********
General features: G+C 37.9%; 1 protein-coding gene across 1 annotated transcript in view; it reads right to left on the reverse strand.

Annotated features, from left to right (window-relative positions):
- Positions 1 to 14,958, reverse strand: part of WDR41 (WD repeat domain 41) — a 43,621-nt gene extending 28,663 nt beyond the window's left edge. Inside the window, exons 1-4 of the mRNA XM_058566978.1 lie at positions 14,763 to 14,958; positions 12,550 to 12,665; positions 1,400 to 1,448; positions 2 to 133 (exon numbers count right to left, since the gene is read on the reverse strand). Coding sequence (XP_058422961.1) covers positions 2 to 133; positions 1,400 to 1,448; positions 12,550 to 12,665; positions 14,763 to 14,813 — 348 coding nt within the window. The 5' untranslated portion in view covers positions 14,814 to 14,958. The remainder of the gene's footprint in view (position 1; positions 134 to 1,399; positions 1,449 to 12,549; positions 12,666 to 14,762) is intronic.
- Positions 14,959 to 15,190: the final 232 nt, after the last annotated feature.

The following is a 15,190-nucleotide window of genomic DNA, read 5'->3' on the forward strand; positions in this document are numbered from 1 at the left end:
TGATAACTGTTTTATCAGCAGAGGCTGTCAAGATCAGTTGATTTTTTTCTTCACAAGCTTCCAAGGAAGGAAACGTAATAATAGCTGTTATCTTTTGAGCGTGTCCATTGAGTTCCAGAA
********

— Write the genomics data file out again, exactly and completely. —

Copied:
General features: G+C 37.9%; 1 protein-coding gene across 1 annotated transcript in view; it reads right to left on the reverse strand.

Annotated features, from left to right (window-relative positions):
- Positions 1 to 14,958, reverse strand: part of WDR41 (WD repeat domain 41) — a 43,621-nt gene extending 28,663 nt beyond the window's left edge. Inside the window, exons 1-4 of the mRNA XM_058566978.1 lie at positions 14,763 to 14,958; positions 12,550 to 12,665; positions 1,400 to 1,448; positions 2 to 133 (exon numbers count right to left, since the gene is read on the reverse strand). Coding sequence (XP_058422961.1) covers positions 2 to 133; positions 1,400 to 1,448; positions 12,550 to 12,665; positions 14,763 to 14,813 — 348 coding nt within the window. The 5' untranslated portion in view covers positions 14,814 to 14,958. The remainder of the gene's footprint in view (position 1; positions 134 to 1,399; positions 1,449 to 12,549; positions 12,666 to 14,762) is intronic.
- Positions 14,959 to 15,190: the final 232 nt, after the last annotated feature.

The following is a 15,190-nucleotide window of genomic DNA, read 5'->3' on the forward strand; positions in this document are numbered from 1 at the left end:
TGATAACTGTTTTATCAGCAGAGGCTGTCAAGATCAGTTGATTTTTTTCTTCACAAGCTTCCAAGGAAGGAAACGTAATAATAGCTGTTATCTTTTGAGCGTGTCCATTGAGTTCCAGAA